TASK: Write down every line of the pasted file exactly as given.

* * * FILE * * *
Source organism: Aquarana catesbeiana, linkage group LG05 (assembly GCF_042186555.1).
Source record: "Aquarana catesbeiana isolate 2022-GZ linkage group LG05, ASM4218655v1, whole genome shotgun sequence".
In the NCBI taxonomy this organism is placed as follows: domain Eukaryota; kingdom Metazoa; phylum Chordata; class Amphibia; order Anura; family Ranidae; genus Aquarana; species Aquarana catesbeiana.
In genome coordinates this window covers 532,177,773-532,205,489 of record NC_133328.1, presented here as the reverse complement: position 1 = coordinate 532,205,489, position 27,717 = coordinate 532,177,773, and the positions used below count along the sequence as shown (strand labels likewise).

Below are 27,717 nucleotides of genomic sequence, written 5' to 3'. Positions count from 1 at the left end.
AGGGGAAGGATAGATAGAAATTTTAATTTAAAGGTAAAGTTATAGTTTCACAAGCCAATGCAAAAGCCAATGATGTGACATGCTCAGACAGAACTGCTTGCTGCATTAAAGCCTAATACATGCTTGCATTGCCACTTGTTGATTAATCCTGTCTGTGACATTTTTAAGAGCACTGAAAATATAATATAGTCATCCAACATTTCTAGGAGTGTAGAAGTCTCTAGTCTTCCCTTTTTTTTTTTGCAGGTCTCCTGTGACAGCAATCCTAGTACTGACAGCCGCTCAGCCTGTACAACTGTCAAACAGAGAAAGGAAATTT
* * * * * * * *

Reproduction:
Source organism: Aquarana catesbeiana, linkage group LG05 (assembly GCF_042186555.1).
Source record: "Aquarana catesbeiana isolate 2022-GZ linkage group LG05, ASM4218655v1, whole genome shotgun sequence".
In the NCBI taxonomy this organism is placed as follows: domain Eukaryota; kingdom Metazoa; phylum Chordata; class Amphibia; order Anura; family Ranidae; genus Aquarana; species Aquarana catesbeiana.
In genome coordinates this window covers 532,177,773-532,205,489 of record NC_133328.1, presented here as the reverse complement: position 1 = coordinate 532,205,489, position 27,717 = coordinate 532,177,773, and the positions used below count along the sequence as shown (strand labels likewise).

Below are 27,717 nucleotides of genomic sequence, written 5' to 3'. Positions count from 1 at the left end.
AGGGGAAGGATAGATAGAAATTTTAATTTAAAGGTAAAGTTATAGTTTCACAAGCCAATGCAAAAGCCAATGATGTGACATGCTCAGACAGAACTGCTTGCTGCATTAAAGCCTAATACATGCTTGCATTGCCACTTGTTGATTAATCCTGTCTGTGACATTTTTAAGAGCACTGAAAATATAATATAGTCATCCAACATTTCTAGGAGTGTAGAAGTCTCTAGTCTTCCCTTTTTTTTTTTGCAGGTCTCCTGTGACAGCAATCCTAGTACTGACAGCCGCTCAGCCTGTACAACTGTCAAACAGAGAAAGGAAATTT